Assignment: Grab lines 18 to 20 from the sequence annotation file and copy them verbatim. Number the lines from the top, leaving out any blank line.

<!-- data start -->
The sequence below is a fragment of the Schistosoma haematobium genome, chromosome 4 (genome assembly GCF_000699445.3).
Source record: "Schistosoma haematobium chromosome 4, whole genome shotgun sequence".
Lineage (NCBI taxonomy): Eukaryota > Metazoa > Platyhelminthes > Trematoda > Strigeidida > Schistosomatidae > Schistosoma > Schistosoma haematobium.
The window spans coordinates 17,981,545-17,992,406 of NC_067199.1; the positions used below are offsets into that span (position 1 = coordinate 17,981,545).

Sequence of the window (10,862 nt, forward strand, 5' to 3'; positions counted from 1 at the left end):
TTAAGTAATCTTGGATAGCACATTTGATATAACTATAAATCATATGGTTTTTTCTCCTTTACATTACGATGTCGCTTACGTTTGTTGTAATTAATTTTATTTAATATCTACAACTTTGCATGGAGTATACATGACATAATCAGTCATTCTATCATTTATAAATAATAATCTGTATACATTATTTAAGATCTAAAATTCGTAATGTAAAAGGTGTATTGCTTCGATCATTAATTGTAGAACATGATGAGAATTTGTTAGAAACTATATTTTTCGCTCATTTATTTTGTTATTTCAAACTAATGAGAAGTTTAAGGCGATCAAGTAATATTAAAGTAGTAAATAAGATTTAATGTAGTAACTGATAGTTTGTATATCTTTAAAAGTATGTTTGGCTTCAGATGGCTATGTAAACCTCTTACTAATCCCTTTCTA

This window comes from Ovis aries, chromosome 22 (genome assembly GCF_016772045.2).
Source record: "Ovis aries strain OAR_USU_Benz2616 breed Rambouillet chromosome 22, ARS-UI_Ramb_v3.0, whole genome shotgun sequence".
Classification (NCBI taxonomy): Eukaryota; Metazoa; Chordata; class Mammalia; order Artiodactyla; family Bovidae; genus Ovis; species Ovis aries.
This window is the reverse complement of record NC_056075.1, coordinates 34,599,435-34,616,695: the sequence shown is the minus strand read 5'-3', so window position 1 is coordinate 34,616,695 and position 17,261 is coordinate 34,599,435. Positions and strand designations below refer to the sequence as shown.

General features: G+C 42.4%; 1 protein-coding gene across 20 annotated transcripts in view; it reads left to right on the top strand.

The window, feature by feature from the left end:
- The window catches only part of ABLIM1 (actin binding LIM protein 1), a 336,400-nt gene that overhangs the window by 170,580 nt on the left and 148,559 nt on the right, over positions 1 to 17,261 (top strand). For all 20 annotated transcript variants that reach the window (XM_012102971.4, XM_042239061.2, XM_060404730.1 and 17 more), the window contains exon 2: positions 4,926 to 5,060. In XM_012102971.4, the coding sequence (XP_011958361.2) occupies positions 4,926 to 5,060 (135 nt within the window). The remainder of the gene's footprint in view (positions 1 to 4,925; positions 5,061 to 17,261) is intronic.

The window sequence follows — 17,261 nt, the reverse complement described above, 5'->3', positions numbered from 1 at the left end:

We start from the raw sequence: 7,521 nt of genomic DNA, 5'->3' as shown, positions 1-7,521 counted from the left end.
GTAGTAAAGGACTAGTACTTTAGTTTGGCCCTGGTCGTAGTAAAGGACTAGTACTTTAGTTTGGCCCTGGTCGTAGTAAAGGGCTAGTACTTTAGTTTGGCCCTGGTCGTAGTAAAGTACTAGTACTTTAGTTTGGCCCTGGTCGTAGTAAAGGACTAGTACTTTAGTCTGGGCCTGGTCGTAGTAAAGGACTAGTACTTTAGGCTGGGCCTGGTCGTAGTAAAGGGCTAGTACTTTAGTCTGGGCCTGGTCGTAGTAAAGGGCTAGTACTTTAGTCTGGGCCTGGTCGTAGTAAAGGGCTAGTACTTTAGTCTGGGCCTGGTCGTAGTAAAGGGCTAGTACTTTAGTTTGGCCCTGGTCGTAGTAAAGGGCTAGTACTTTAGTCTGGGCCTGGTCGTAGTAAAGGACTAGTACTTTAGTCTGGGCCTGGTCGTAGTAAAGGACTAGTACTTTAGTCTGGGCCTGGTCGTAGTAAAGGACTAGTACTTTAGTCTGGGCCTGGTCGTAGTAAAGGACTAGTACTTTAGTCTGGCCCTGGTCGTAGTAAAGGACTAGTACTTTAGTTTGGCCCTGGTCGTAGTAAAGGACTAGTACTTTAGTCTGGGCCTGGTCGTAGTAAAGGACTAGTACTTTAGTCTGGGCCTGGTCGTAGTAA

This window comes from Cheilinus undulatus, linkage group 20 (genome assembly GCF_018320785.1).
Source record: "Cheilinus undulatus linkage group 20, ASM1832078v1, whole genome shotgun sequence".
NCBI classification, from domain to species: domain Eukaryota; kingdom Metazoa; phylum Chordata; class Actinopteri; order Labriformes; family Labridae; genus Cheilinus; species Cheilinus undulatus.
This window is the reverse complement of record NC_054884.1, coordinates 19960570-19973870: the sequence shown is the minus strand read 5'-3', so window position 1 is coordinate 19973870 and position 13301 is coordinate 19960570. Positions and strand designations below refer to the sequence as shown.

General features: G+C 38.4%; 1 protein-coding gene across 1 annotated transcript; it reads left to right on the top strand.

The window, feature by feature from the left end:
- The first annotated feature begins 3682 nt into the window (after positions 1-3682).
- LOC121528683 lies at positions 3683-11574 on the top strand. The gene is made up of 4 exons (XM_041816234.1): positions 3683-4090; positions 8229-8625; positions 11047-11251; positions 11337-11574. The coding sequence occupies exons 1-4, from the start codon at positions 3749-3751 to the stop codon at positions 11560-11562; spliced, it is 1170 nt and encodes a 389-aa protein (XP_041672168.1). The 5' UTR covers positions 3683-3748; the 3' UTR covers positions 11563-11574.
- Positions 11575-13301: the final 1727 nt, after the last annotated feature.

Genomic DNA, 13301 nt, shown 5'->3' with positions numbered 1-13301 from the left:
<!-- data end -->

Source record: "Cheilinus undulatus linkage group 20, ASM1832078v1, whole genome shotgun sequence".
NCBI classification, from domain to species: domain Eukaryota; kingdom Metazoa; phylum Chordata; class Actinopteri; order Labriformes; family Labridae; genus Cheilinus; species Cheilinus undulatus.
This window is the reverse complement of record NC_054884.1, coordinates 19960570-19973870: the sequence shown is the minus strand read 5'-3', so window position 1 is coordinate 19973870 and position 13301 is coordinate 19960570. Positions and strand designations below refer to the sequence as shown.